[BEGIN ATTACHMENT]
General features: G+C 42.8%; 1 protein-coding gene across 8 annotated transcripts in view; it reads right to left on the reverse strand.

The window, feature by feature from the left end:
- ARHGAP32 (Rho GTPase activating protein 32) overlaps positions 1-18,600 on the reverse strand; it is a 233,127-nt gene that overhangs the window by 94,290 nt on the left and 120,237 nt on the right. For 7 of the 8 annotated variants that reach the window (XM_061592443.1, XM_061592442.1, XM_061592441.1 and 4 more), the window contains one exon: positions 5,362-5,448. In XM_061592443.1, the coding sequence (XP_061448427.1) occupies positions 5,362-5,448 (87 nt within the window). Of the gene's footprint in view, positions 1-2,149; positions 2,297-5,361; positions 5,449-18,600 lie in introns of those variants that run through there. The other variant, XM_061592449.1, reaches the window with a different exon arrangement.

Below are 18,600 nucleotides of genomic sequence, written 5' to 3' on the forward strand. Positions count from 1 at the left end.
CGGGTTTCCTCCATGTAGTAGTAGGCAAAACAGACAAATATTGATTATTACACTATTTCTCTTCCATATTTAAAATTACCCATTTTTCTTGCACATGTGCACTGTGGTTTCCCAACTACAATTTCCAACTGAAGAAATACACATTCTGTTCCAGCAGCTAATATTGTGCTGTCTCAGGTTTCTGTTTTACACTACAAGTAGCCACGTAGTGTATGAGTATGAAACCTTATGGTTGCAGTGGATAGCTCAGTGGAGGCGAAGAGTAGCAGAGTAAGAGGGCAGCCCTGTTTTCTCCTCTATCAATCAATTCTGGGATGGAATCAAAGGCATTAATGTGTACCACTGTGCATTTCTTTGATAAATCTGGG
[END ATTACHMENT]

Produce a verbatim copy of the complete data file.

General features: G+C 42.8%; 1 protein-coding gene across 8 annotated transcripts in view; it reads right to left on the reverse strand.

The window, feature by feature from the left end:
- ARHGAP32 (Rho GTPase activating protein 32) overlaps positions 1-18,600 on the reverse strand; it is a 233,127-nt gene that overhangs the window by 94,290 nt on the left and 120,237 nt on the right. For 7 of the 8 annotated variants that reach the window (XM_061592443.1, XM_061592442.1, XM_061592441.1 and 4 more), the window contains one exon: positions 5,362-5,448. In XM_061592443.1, the coding sequence (XP_061448427.1) occupies positions 5,362-5,448 (87 nt within the window). Of the gene's footprint in view, positions 1-2,149; positions 2,297-5,361; positions 5,449-18,600 lie in introns of those variants that run through there. The other variant, XM_061592449.1, reaches the window with a different exon arrangement.

Below are 18,600 nucleotides of genomic sequence, written 5' to 3' on the forward strand. Positions count from 1 at the left end.
CGGGTTTCCTCCATGTAGTAGTAGGCAAAACAGACAAATATTGATTATTACACTATTTCTCTTCCATATTTAAAATTACCCATTTTTCTTGCACATGTGCACTGTGGTTTCCCAACTACAATTTCCAACTGAAGAAATACACATTCTGTTCCAGCAGCTAATATTGTGCTGTCTCAGGTTTCTGTTTTACACTACAAGTAGCCACGTAGTGTATGAGTATGAAACCTTATGGTTGCAGTGGATAGCTCAGTGGAGGCGAAGAGTAGCAGAGTAAGAGGGCAGCCCTGTTTTCTCCTCTATCAATCAATTCTGGGATGGAATCAAAGGCATTAATGTGTACCACTGTGCATTTCTTTGATAAATCTGGG